It's Friday, and time once again for Maine's Political Pulse. Maine's new Legislature is gearing up to consider some 2,000 bills, but one measure could signal a bigger issue. Maine House Speaker Sara Gideon is proposing a paid leave bill that would be funded by a tax on employee earnings. Gov Janet Mills has vowed to not raise taxes. Joining Maine Public's Morning Edition host Irwin Gratz to talk about that and other legislative proposals are Political Pulse regulars Mal Leary and Steve Mistler.
And I think, Steve Mistler, this is going to open that door for Republicans to cry that the tax-and-spend Democrats are back.
MISTLER: Yeah, it certainly could. Now, it also creates a tension with Gov. Janet Mills, who has vowed not to raise taxes, and so this paid sick leave proposal, which would - I think it's a half of a per cent tax to pay for paid sick leave - certainly raise taxes. So immediately, right off the bat, you have this tension between Democratic legislators and the governor's office, which doesn't want to raise taxes. Now, we've sort of talked about this - you know, the idea that Mills is going to have battles with Republicans - that seems relatively obvious. But some of her biggest challenges may be with a Legislature that's controlled by Democrats and has a lot of pent-up demand for policies that it could not get accomplished during the LePage years. There was a lot of overhauling of the tax code and shifting of the brackets and everything else. Well, Democrats want to undo some of that so that the more wealthy people pay higher taxes, and that people below those high earners pay less. Now, the key is whether those proposals are revenue neutral.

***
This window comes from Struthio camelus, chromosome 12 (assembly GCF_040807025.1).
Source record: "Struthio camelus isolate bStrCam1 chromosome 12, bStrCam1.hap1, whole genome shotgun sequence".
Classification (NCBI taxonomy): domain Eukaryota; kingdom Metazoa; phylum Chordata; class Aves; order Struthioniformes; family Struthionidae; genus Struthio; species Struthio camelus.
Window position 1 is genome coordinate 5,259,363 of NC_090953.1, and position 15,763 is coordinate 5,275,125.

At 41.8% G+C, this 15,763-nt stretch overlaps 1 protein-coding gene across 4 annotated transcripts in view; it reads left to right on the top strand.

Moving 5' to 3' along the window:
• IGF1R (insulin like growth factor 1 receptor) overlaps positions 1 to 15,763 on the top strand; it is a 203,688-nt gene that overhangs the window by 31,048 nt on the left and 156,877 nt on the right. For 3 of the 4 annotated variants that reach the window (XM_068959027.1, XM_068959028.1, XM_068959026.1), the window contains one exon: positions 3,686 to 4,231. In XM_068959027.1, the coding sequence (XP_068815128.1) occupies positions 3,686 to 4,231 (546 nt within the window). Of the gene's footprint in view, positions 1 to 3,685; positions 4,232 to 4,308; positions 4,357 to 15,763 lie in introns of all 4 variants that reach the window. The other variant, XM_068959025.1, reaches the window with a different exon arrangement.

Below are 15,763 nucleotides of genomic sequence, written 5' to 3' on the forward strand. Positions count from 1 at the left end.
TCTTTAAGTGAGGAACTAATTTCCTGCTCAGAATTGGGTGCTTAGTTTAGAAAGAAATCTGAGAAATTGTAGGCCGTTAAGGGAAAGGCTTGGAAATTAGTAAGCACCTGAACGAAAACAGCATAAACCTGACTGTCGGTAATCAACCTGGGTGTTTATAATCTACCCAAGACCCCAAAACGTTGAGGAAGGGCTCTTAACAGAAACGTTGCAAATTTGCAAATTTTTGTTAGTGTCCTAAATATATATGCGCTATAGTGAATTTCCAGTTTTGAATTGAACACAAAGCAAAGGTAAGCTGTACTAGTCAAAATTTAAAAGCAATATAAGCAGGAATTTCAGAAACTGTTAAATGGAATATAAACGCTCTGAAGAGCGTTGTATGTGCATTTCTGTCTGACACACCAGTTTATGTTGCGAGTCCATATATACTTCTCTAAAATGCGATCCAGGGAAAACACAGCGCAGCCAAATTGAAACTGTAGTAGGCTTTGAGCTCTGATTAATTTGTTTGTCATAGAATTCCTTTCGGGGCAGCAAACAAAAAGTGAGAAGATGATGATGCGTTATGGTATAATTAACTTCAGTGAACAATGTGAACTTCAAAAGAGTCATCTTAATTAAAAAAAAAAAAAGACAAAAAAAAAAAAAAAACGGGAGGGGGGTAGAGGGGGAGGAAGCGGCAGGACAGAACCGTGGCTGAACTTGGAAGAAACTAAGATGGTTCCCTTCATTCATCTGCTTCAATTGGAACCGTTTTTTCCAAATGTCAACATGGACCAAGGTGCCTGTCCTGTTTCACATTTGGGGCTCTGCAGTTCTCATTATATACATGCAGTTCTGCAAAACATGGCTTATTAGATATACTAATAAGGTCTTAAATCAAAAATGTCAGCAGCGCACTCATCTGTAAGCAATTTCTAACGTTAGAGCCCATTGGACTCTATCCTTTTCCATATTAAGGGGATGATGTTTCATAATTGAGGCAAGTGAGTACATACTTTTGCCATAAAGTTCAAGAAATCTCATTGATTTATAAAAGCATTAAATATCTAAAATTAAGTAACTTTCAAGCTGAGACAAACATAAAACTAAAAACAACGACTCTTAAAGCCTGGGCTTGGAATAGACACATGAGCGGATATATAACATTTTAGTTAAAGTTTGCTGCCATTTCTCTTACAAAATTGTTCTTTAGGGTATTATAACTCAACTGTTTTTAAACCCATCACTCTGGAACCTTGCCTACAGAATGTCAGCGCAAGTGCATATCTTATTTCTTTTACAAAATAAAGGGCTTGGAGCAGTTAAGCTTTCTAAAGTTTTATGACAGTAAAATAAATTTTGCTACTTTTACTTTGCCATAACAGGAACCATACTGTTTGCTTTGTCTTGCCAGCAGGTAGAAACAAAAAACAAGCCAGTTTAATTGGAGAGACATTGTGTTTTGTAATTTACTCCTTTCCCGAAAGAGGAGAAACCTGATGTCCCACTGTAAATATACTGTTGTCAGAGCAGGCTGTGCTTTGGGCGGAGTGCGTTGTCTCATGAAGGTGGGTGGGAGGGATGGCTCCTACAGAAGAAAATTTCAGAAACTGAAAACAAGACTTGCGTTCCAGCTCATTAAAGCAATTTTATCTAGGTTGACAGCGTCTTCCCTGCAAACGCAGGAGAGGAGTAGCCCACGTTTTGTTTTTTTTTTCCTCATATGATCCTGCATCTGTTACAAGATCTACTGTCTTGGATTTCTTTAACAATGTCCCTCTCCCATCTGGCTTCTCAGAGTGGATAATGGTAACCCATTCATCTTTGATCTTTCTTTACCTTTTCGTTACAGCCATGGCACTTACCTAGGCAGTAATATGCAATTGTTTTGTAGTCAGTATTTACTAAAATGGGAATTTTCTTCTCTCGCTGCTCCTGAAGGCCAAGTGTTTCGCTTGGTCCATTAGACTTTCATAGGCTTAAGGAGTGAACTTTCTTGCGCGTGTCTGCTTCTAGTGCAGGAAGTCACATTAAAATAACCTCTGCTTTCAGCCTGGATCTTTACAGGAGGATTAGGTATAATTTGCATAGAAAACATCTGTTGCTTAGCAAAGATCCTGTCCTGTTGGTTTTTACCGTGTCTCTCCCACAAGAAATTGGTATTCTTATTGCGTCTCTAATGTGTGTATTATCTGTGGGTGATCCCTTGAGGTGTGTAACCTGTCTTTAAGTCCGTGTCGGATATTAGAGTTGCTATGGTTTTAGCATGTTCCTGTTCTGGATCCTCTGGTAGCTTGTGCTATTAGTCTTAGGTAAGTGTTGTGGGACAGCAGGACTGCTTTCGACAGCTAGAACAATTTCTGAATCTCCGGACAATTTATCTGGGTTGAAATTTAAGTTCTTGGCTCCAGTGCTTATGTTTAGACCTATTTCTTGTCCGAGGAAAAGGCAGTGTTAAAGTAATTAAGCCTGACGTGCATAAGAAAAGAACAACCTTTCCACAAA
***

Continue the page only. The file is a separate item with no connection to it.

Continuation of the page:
LEARY: And we were talking about pent-up demand, Irwin. I mean, one of the big pent-up demands for investments in capital areas like broadband, roads and bridges, buildings, and the number of bond issues coming in is just unbelievable. And the problem there is bonds aren’t free money - you've got to pay them back with interest. So only so much bonding can go on in the course of a year.
And the interest rates on those bonds are going to be higher now than they were three or four years ago because of the actions recently of the Federal Reserve.
MISTLER: That's right, and they're predicting potentially more increases in interest rates.
Mal, historically, though, we have seen this play out before, have we not, where a Democratic legislature has found itself butting up against a Democratic governor? I'm thinking of, particularly, during the Baldacci [Gov. John Baldacci] years.